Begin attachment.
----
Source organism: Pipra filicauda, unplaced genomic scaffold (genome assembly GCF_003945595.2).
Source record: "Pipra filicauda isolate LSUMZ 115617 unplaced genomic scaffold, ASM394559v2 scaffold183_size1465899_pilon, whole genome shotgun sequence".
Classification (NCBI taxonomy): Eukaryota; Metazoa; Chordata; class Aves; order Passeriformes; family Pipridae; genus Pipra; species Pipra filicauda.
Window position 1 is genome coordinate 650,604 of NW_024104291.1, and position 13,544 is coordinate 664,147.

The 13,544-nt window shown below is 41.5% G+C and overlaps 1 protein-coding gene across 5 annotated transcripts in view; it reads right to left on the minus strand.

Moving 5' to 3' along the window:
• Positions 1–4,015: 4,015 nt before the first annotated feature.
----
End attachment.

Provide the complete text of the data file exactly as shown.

Source organism: Pipra filicauda, unplaced genomic scaffold (genome assembly GCF_003945595.2).
Source record: "Pipra filicauda isolate LSUMZ 115617 unplaced genomic scaffold, ASM394559v2 scaffold183_size1465899_pilon, whole genome shotgun sequence".
Classification (NCBI taxonomy): Eukaryota; Metazoa; Chordata; class Aves; order Passeriformes; family Pipridae; genus Pipra; species Pipra filicauda.
Window position 1 is genome coordinate 650,604 of NW_024104291.1, and position 13,544 is coordinate 664,147.

The 13,544-nt window shown below is 41.5% G+C and overlaps 1 protein-coding gene across 5 annotated transcripts in view; it reads right to left on the minus strand.

Moving 5' to 3' along the window:
• Positions 1–4,015: 4,015 nt before the first annotated feature.